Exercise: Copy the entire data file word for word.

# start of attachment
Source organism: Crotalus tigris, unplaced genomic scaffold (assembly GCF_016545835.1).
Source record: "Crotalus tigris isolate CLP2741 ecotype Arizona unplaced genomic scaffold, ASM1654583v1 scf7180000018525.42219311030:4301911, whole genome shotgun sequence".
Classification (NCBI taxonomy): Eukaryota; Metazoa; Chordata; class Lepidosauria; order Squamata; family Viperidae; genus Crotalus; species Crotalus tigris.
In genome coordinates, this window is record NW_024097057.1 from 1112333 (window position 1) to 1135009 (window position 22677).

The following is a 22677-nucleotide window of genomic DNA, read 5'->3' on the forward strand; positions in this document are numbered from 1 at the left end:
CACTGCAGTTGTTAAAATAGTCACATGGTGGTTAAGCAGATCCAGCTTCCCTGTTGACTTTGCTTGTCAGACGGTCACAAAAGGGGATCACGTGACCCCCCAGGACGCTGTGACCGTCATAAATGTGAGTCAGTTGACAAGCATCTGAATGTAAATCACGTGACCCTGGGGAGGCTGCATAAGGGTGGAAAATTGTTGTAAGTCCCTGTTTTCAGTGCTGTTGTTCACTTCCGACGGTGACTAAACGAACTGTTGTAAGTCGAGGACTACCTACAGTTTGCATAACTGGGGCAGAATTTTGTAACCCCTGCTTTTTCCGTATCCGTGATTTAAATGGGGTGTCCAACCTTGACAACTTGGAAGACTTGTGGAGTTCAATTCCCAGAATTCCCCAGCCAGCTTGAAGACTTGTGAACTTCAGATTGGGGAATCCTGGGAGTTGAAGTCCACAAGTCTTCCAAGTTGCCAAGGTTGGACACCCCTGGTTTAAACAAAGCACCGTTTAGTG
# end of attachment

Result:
Source organism: Crotalus tigris, unplaced genomic scaffold (assembly GCF_016545835.1).
Source record: "Crotalus tigris isolate CLP2741 ecotype Arizona unplaced genomic scaffold, ASM1654583v1 scf7180000018525.42219311030:4301911, whole genome shotgun sequence".
Classification (NCBI taxonomy): Eukaryota; Metazoa; Chordata; class Lepidosauria; order Squamata; family Viperidae; genus Crotalus; species Crotalus tigris.
In genome coordinates, this window is record NW_024097057.1 from 1112333 (window position 1) to 1135009 (window position 22677).

The following is a 22677-nucleotide window of genomic DNA, read 5'->3' on the forward strand; positions in this document are numbered from 1 at the left end:
CACTGCAGTTGTTAAAATAGTCACATGGTGGTTAAGCAGATCCAGCTTCCCTGTTGACTTTGCTTGTCAGACGGTCACAAAAGGGGATCACGTGACCCCCCAGGACGCTGTGACCGTCATAAATGTGAGTCAGTTGACAAGCATCTGAATGTAAATCACGTGACCCTGGGGAGGCTGCATAAGGGTGGAAAATTGTTGTAAGTCCCTGTTTTCAGTGCTGTTGTTCACTTCCGACGGTGACTAAACGAACTGTTGTAAGTCGAGGACTACCTACAGTTTGCATAACTGGGGCAGAATTTTGTAACCCCTGCTTTTTCCGTATCCGTGATTTAAATGGGGTGTCCAACCTTGACAACTTGGAAGACTTGTGGAGTTCAATTCCCAGAATTCCCCAGCCAGCTTGAAGACTTGTGAACTTCAGATTGGGGAATCCTGGGAGTTGAAGTCCACAAGTCTTCCAAGTTGCCAAGGTTGGACACCCCTGGTTTAAACAAAGCACCGTTTAGTG